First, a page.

Art on the streets of SA

SALA logo

It’s a specific time of year, SALA. Closed in by weather still a carnivalesque mood manages to emerge. Time for Adelaide’s inhabitants to show their Southern pluck and hardiness in facing down rain and freezing days in search of Art.

Elizabeth street Croydon hosted SALA’s best street party, ensuring an enthusiastic crush for every show and typifying that marriage of art, venue, entrepreneurship and grass roots enthusiasm that works so well. Curious Orange hosted ceramics and prints including Maria Parmenter’s murkily pastel stoneware plates pinpricked with the ghosts of cutlery, traces of times passing and the motions of the everyday, Marie Littlewood’s whimsical ceramics spoke of cosmonaut love and longing and glossy, abundant waratahs, Chris de Rosa’s prints of flowers on backgrounds of domestic fabrics call to mind both the private and public lives of women while Leesa Farrants fragile, dribbly ceramic lacework vessels evoked crunchy sugar and icing, the sweetness and ephemerality of some kinds of making.

Hype and Seek hosted Surplus with works by Tamsin Kemp and Sue Ninham distributed amongst the stock making it a treasure hunt of discovery. Tamsin Kemps framed collections of small, humble objects speak of memory’s persistence against erasure. Wrapped and bound in coloured thread these small discarded objects are raised to another kind of life. A series of shadow boxes are like puzzles of memory and a small flat box of tightly scrolled map fragments, an almanac of what is past. Sue Ninham’s goofily insouciant “surplus man” ranged around the walls in gloriously bright and free watercolours. One Small Room showed Naomi Murrells sweet and graphically clean screenprints, fitting seamlessly with their sleek 60’s aesthetic.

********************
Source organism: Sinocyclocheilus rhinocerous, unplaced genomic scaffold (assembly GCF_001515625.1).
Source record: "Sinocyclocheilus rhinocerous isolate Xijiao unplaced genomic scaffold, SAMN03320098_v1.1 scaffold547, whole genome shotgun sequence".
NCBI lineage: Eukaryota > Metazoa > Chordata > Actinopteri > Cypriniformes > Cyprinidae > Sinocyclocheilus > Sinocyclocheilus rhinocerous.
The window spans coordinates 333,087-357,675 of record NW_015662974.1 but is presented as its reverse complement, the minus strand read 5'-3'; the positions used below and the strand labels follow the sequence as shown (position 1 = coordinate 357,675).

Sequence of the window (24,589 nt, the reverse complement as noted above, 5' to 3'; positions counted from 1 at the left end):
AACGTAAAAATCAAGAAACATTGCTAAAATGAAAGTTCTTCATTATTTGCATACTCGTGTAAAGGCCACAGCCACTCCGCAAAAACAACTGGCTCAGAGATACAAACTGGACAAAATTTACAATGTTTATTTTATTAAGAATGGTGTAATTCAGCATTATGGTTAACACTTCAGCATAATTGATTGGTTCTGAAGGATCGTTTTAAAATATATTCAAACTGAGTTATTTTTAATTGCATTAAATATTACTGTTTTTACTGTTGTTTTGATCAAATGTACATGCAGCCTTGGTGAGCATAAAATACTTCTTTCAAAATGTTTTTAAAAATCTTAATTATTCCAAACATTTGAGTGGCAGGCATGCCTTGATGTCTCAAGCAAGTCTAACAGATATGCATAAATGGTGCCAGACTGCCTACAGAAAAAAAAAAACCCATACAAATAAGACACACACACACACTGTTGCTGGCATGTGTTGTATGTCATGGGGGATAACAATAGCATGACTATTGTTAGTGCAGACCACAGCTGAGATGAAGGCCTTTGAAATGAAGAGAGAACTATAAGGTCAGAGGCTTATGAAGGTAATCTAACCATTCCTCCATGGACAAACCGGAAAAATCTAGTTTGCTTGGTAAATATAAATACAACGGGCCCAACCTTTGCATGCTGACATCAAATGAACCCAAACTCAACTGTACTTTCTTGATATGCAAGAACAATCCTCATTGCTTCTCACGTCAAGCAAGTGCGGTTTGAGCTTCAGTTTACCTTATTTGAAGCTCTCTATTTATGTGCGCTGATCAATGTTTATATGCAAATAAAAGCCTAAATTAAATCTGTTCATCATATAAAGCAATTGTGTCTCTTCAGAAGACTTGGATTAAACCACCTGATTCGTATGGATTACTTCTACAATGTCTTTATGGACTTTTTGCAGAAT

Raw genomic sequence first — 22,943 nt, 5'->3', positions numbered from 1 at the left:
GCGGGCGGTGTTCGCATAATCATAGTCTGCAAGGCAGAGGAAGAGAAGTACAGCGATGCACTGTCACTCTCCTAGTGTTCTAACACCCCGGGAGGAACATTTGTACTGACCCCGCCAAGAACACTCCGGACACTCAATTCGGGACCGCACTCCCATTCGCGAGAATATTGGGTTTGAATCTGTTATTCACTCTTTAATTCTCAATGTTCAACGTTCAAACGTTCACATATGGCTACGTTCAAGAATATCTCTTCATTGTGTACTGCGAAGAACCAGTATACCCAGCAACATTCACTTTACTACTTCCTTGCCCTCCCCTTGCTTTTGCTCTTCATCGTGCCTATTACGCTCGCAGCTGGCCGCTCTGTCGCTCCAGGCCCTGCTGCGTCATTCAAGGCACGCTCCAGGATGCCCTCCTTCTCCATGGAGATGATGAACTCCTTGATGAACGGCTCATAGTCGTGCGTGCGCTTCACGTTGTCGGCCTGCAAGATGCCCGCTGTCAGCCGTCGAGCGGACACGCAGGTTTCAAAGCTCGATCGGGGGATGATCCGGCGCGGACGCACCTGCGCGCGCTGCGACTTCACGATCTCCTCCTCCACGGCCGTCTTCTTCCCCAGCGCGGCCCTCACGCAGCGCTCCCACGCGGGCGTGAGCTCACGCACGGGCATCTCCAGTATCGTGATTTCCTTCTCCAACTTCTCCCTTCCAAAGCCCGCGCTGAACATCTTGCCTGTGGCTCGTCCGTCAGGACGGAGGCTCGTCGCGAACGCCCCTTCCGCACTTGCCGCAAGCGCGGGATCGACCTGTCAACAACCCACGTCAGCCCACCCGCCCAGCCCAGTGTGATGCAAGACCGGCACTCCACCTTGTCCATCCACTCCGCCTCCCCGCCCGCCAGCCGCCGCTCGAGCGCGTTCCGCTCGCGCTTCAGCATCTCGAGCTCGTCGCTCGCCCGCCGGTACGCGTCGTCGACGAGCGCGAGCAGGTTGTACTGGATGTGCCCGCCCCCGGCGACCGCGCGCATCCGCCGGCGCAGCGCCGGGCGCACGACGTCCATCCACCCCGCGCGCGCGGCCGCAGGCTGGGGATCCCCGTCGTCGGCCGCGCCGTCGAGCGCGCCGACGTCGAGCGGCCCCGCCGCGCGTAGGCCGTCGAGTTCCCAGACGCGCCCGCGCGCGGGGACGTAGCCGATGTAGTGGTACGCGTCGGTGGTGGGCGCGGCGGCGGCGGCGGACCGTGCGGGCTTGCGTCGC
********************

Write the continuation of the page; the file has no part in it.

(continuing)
Time in its many forms pervaded works shown at Artroom 5. Tushar M Wahab’s series of photographs show lone figures in a soft dark, oddly lit and oddly self possessed they seem purposeful, in the midst of a process or purpose that isn’t intimated to the viewer. Time is spatialised here extending almost infinitely beyond the moment or the act, pushing at the boundaries of the frame. Bev Southcott’s long, almost panoramic photographs show transitional urban spaces of footpaths hemmed in by construction barriers or hazard tape. Here like Daniel Crooks time slice video works, time slows and stretches out, objects become charged with presence in this slowing and slippage of time and perception.

Sera Waters precisely embroidered small pieces reference different forms of time. Made in blackwork (black thread on fine linen ground) they speak of the time spent in the making, the persistence of materials and time itself. One depicts a digital clock face, the time 4.07, another a chop, gone, eaten but immortalised here, an entirely other sort of time or time rupture is contained in the cheerful “Semtex’. A quiet and cunning humour underlies and animates these small, precise offerings.

Here in the passing season that is SALA time is cut up, divided, stretched and preserved.

Point Blank .03

[Disclaimer: Tamsin Kemp is the author’s sister although she’s usually harder on her for that reason alone, and rightly so]